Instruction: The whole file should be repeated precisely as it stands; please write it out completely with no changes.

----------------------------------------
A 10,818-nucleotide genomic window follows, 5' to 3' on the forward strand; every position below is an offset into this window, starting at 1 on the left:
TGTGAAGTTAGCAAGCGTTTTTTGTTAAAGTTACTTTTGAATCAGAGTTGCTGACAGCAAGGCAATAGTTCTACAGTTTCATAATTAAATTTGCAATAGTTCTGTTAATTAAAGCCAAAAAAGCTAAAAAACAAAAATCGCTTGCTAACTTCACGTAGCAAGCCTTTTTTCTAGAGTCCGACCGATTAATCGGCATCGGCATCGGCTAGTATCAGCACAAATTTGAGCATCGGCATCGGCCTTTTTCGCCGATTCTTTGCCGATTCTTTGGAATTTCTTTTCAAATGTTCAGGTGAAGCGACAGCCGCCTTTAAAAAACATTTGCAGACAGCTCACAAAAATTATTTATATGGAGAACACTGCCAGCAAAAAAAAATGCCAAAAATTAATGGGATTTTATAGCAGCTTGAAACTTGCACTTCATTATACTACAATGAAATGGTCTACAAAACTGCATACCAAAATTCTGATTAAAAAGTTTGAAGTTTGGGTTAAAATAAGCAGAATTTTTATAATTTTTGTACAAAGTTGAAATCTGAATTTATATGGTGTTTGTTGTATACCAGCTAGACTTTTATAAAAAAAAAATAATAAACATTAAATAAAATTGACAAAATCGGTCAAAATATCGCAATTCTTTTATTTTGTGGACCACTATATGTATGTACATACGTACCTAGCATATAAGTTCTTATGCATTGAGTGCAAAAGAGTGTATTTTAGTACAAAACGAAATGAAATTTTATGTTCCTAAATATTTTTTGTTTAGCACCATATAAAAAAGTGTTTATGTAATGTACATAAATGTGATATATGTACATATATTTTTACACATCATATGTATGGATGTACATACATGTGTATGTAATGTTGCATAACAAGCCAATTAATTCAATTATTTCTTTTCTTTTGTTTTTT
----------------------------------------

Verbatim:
A 10,818-nucleotide genomic window follows, 5' to 3' on the forward strand; every position below is an offset into this window, starting at 1 on the left:
TGTGAAGTTAGCAAGCGTTTTTTGTTAAAGTTACTTTTGAATCAGAGTTGCTGACAGCAAGGCAATAGTTCTACAGTTTCATAATTAAATTTGCAATAGTTCTGTTAATTAAAGCCAAAAAAGCTAAAAAACAAAAATCGCTTGCTAACTTCACGTAGCAAGCCTTTTTTCTAGAGTCCGACCGATTAATCGGCATCGGCATCGGCTAGTATCAGCACAAATTTGAGCATCGGCATCGGCCTTTTTCGCCGATTCTTTGCCGATTCTTTGGAATTTCTTTTCAAATGTTCAGGTGAAGCGACAGCCGCCTTTAAAAAACATTTGCAGACAGCTCACAAAAATTATTTATATGGAGAACACTGCCAGCAAAAAAAAATGCCAAAAATTAATGGGATTTTATAGCAGCTTGAAACTTGCACTTCATTATACTACAATGAAATGGTCTACAAAACTGCATACCAAAATTCTGATTAAAAAGTTTGAAGTTTGGGTTAAAATAAGCAGAATTTTTATAATTTTTGTACAAAGTTGAAATCTGAATTTATATGGTGTTTGTTGTATACCAGCTAGACTTTTATAAAAAAAAAATAATAAACATTAAATAAAATTGACAAAATCGGTCAAAATATCGCAATTCTTTTATTTTGTGGACCACTATATGTATGTACATACGTACCTAGCATATAAGTTCTTATGCATTGAGTGCAAAAGAGTGTATTTTAGTACAAAACGAAATGAAATTTTATGTTCCTAAATATTTTTTGTTTAGCACCATATAAAAAAGTGTTTATGTAATGTACATAAATGTGATATATGTACATATATTTTTACACATCATATGTATGGATGTACATACATGTGTATGTAATGTTGCATAACAAGCCAATTAATTCAATTATTTCTTTTCTTTTGTTTTTT